• Had it become the part of CrPC, then due to Section 4 and 5 of CrPC, other laws can overrule it.



  • By being an independent law, as this is the latest law, it overrules all other existing laws on similar subject.

Persons whose measurements can be taken The existing The Identification of Prisoners Act covers any person convicted or accused (but does not cover the detainee) who is awarded or may get awarded enhanced (more than) punishment of one-year rigorous imprisonment. Also, any person ordered to give security for his good behaviour. The new law has modified it to cover following persons:


  • Any person convicted, arrested or detained under any preventive detention laws.

  • When ordered to give security for:

  • Good Behaviour for keeping peace and public tranquillity

  • Good behaviour from person disseminating seditious matter

  • Good behaviour from suspected persons



  • Good behaviour from habitual offender

  • However, a person may legally empowered to refuse to give measurement if the associated punishment is less than seven-years of imprisonment, except if offence is committed against a child or a woman. This is dramatic improvement where existing law is applicable on all who are or can be punished with more than one year of Rigurous Imprisonment (RI).

What will be measured and record kept? The existing law allows measurement of:


  • Height, weight and any other body part

  • finger impressions

  • foot-print impressions

  • AND Photographs (in 1920)

The bill in the Parliament proposes measurements of:

  • Height, weight and any other body part

  • finger impressions

  • palm-print impressions

  • foot-print impressions



  • Photographs

  • Iris and retina scan

  • Physical, biological samples and their analysis (basically any anthropological interest)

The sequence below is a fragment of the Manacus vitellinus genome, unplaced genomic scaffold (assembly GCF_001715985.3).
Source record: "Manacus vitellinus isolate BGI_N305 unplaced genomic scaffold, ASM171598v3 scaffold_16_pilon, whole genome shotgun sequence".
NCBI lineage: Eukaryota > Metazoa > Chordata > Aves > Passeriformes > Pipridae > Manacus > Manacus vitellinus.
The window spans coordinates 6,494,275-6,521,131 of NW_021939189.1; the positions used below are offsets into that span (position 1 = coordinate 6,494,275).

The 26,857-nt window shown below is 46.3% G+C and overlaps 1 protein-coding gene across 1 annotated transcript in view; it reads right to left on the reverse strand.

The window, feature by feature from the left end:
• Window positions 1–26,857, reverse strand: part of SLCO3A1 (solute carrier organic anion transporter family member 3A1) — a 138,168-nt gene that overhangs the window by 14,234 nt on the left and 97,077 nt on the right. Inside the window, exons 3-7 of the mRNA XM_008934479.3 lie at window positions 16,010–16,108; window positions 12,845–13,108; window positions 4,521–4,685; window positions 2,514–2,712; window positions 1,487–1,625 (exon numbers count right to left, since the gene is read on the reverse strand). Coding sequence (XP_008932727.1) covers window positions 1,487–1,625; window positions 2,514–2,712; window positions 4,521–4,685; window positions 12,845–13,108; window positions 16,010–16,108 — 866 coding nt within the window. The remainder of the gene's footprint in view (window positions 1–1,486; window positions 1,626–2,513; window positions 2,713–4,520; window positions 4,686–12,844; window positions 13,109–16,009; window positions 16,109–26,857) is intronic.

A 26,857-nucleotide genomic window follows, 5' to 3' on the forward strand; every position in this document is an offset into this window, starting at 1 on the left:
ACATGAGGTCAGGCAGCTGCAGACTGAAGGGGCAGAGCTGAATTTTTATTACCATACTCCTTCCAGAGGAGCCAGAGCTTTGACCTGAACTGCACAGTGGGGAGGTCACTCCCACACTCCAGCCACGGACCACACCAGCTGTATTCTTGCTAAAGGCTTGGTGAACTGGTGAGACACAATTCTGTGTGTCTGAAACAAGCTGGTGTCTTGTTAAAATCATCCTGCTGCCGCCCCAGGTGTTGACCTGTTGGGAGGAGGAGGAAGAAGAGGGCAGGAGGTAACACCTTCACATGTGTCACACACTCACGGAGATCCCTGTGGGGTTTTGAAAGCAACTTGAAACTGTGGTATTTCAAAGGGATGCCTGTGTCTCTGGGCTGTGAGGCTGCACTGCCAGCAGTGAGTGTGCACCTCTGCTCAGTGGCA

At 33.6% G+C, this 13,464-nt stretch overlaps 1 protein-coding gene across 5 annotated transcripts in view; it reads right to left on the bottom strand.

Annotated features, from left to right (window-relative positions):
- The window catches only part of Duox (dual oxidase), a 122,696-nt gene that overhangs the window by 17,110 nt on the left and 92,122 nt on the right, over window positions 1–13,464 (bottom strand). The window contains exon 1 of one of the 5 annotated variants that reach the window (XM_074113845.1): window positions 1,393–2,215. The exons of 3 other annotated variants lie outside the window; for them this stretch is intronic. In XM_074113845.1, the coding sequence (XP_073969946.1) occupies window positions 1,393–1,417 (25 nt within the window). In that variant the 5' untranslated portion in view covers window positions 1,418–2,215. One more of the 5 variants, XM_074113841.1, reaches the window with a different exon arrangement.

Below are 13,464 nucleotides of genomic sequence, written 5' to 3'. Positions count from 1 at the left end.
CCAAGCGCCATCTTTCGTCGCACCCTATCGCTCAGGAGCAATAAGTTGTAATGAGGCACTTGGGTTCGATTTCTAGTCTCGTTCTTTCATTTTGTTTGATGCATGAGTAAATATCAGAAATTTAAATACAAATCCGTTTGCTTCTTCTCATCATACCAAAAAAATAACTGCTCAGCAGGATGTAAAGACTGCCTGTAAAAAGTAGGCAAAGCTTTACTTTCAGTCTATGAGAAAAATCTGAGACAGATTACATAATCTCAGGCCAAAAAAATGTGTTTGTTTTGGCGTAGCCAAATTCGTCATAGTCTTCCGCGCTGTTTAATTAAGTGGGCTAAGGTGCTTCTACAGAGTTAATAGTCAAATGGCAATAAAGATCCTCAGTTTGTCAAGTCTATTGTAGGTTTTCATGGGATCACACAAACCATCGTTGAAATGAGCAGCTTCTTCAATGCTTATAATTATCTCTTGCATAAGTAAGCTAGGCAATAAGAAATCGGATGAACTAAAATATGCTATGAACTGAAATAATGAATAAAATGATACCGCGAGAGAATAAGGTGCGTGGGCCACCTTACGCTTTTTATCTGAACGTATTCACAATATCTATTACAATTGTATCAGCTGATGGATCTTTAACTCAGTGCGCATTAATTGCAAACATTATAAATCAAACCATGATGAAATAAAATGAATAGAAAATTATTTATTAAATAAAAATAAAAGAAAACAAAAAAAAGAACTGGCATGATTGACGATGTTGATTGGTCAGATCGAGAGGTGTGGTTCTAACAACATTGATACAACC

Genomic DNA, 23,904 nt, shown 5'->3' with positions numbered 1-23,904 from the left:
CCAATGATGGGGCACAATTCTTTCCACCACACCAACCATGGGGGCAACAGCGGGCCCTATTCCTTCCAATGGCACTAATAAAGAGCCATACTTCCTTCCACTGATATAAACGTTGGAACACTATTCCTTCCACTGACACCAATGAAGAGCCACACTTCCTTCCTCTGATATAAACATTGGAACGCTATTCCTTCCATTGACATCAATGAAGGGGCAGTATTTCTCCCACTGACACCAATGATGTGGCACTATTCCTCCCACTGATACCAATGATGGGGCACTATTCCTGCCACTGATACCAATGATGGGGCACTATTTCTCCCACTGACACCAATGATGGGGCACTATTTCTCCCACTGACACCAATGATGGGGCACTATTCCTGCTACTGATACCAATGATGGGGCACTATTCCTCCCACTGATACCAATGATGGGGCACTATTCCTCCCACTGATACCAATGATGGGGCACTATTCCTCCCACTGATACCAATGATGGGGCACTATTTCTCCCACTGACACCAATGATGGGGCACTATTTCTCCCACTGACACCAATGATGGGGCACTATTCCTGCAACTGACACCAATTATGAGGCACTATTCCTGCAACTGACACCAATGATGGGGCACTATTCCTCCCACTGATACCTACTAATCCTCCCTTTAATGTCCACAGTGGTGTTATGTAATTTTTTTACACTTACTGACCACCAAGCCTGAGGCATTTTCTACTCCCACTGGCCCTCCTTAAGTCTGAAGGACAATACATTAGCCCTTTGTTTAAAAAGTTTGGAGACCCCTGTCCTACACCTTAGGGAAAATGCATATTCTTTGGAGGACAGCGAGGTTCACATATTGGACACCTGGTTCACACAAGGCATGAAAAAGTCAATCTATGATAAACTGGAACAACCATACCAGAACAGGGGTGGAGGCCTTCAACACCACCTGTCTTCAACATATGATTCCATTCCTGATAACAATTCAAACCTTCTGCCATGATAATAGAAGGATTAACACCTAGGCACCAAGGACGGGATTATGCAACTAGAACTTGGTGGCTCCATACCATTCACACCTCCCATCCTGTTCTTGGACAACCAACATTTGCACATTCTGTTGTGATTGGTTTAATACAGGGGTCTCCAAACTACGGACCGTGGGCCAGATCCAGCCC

• Behavioural attributes.

  • Relevant biological measurements and DNA (only) in rape cases


Physical and Biological samples include teeth impression or nail size etc. But not DNA. DNA in specific is not included in general measurements because of several restriction imposed by the Supreme Court of India. Similarly, Voice measurements are not included due to existing bar by the Supreme court that such sample should be taken only with due permission of the concerned court.

Under the both laws, Courts can issue orders to take any types of listed and unlisted measurement to be collected but by giving detailed reasons in writing. For example, while granting bail to an accused or furlough to a convict who had earlier refused to oblige to give measurements. Also, for any specific requirement to ensure tracking of such person.

Please note, unlike previous era, modern technologies can be used for analytical purpose and almost live tracking.

Control over Measurements

Both laws do direct the concern police/prison officers to exercise due control during the life cycle of the measurements, but new safeguards are built in the new law.

The National Crime Record Bureau (NCRB) is made central repository through this law for collecting, sharing, storing and destroying all such measurements taken. The State governments are to (through respective legislation or notification) identify the manner and police/ prison officers and entities who will be authorised to collect, preserve and share such measurements. However, all measurements are to be shared with NCRB. All law enforcement agencies can get necessary support from NCRB central repository of measurements for appropriate investigation. This means that any person whose data was previously collected can be easily identified and repeat offenders will be under check.